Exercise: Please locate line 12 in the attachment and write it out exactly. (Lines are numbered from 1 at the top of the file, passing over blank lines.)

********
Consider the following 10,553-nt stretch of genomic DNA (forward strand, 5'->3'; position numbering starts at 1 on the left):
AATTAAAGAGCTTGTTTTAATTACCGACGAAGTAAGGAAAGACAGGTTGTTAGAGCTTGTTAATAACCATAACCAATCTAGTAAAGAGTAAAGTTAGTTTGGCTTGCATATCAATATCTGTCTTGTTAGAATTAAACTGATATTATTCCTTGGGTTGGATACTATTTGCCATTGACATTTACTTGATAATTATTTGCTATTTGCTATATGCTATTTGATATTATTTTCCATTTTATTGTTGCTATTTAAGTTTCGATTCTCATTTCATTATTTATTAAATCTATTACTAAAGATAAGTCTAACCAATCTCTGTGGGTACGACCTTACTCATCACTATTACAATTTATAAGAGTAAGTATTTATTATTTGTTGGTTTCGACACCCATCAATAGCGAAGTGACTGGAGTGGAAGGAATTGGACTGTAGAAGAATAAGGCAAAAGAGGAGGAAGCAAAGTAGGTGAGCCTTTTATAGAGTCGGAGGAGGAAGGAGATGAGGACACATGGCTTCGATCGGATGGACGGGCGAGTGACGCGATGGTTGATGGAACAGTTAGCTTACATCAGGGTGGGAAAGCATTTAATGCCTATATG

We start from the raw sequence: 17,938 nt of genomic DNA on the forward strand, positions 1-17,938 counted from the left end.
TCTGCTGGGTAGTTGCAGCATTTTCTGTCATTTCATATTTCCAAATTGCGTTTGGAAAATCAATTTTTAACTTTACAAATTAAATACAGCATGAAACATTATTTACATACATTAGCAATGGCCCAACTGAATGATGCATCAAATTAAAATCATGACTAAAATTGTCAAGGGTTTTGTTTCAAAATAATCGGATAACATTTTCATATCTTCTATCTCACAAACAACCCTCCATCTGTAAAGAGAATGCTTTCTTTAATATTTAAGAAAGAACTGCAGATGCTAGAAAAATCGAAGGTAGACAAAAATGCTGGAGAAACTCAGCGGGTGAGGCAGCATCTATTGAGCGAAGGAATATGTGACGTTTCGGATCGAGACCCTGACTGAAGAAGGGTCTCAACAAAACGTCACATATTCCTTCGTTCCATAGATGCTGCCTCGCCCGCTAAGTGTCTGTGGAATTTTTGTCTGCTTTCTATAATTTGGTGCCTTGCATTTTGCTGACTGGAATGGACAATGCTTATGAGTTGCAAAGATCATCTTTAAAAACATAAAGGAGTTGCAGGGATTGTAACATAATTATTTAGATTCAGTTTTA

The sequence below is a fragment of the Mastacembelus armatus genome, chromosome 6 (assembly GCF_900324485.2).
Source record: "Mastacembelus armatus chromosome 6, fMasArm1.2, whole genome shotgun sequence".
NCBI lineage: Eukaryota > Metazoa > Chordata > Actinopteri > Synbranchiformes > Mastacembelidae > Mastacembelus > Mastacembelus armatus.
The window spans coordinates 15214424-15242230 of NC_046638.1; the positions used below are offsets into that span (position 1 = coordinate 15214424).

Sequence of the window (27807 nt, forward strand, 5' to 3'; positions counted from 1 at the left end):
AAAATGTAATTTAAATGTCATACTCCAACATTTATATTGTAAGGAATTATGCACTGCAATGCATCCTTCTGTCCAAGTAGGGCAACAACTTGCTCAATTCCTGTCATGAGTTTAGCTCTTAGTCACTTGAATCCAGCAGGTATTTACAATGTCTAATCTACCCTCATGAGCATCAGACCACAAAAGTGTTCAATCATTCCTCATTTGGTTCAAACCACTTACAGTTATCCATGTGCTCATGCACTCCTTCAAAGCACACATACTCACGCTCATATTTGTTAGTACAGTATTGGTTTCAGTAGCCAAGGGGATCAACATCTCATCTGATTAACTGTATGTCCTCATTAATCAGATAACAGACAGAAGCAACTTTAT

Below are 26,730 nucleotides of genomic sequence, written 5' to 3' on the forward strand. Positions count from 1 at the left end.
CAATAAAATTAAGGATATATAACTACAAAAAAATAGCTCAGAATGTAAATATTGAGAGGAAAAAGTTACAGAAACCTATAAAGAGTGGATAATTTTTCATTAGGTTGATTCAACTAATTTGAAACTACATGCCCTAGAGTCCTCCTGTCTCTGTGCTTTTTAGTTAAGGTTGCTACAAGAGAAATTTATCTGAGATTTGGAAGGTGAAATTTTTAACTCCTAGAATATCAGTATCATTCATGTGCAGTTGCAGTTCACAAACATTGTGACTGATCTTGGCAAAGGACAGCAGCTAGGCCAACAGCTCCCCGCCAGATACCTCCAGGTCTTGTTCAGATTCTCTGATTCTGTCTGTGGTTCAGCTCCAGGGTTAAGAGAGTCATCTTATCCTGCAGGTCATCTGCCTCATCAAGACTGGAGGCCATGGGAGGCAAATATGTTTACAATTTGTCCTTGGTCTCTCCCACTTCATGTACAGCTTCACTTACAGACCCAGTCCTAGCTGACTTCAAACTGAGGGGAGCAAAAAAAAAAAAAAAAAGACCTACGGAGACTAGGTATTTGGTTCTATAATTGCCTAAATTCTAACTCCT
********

CAATAAAATTAAGGATATATAACTACAAAAAAATAGCTCAGAATGTAAATATTGAGAGGAAAAAGTTACAGAAACCTATAAAGAGTGGATAATTTTTCATTAGGTTGATTCAACTAATTTGAAACTACATGCCCTAGAGTCCTCCTGTCTCTGTGCTTTTTAGTTAAGGTTGCTACAAGAGAAATTTATCTGAGATTTGGAAGGTGAAATTTTTAACTCCTAGAATATCAGTATCATTCATGTGCAGTTGCAGTTCACAAACATTGTGACTGATCTTGGCAAAGGACAGCAGCTAGGCCAACAGCTCCCCGCCAGATACCTCCAGGTCTTGTTCAGATTCTCTGATTCTGTCTGTGGTTCAGCTCCAGGGTTAAGAGAGTCATCTTATCCTGCAGGTCATCTGCCTCATCAAGACTGGAGGCCATGGGAGGCAAATATGTTTACAATTTGTCCTTGGTCTCTCCCACTTCATGTACAGCTTCACTTACAGACCCAGTCCTAGCTGACTTCAAACTGAGGGGAGCAAAAAAAAAAAAAAAAAGACCTACGGAGACTAGGTATTTGGTTCTATAATTGCCTAAATTCTAACTCCT